U.S. Appeals Court Rules Pennsylvania Can Deny Undated Mail-In Ballots

An election worker opens envelopes containing vote-by-mail ballots for the August 4 Washington state primary at King County Elections in Renton, Washington on August 3, 2020.A sign explaining signature verification is pictured as vote-by-mail ballots for the August 4 Washington state primary are processed at King County Elections in Renton, Washington on August 3, 2020. (Photo by Jason Redmond / AFP) (Photo by JASON REDMOND/AFP via Getty Images)
(Photo by JASON REDMOND/AFP via Getty Images)

OAN’s James Meyers
1:50 PM -Friday, March 29, 2024

A federal appeals court in Pennsylvania ruled that mail-in ballots must have handwritten dates on the outside envelopes. 


On Wednesday, a split 3rd U.S. Circuit Court of Appeals ruled to uphold the mandate of the required date on return envelopes, a mandate that caused thousands of votes to be invalid in the 2022 election. 

The ruling comes after a lower court judge ruled in November of last year that even without proper dates on the mail-in-ballots they should still be counted as legal votes if they are received in time. U.S. District Judge Susan Paradise Baxter said the envelope date is unrelated in helping election officials decide whether or not a ballot was received in time or if a voter is qualified. 

Pennsylvania is considered a key state for the upcoming presidential election, with its Electoral College votes being up for grabs. 

Judge Thomas Ambro of the court said in the ruling that the section of the 1964 Civil Rights Act that the lower court relied upon does not pertain to ballot-casting rules, such as dates on envelopes, but “is concerned only with the process of determining a voter’s eligibility to cast a ballot.”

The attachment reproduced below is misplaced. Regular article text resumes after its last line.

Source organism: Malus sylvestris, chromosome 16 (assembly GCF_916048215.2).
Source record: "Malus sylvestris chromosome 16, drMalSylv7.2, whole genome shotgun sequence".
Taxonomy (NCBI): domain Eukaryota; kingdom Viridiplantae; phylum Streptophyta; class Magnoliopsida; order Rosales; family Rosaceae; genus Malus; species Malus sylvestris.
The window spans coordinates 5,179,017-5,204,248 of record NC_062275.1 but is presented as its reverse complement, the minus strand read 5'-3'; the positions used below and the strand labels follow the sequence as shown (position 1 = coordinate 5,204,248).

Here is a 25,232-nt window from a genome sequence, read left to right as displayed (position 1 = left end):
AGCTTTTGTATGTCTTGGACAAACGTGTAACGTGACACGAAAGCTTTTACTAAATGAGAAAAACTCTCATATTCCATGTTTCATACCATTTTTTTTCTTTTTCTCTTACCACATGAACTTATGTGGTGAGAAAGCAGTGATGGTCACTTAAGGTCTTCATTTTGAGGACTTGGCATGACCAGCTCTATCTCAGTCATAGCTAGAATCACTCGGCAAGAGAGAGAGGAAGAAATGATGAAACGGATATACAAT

“The Pennsylvania General Assembly has decided that mail-in voters must date the declaration on the return envelope of their ballot to make their vote effective,” Ambro wrote. “The Supreme Court of Pennsylvania unanimously held this ballot-casting rule is mandatory; thus, failure to comply renders a ballot invalid under Pennsylvania law.”

However, opposition to the ruling claim that thousands of voters will be unaccounted for in what they believe is a meaningless error.

“We strongly disagree with the panel majority’s conclusion that voters may be disenfranchised for a minor paperwork error like forgetting to write an irrelevant date on the return envelope of their mail ballot,” Ari Savitzky, a lawyer with the ACLU’s Voting Rights Project who argued the appeal, said in a statement. “We are considering all of our options at this time.”

The Republican National Committee called the decision a “crucial victory for election integrity and voter confidence.”

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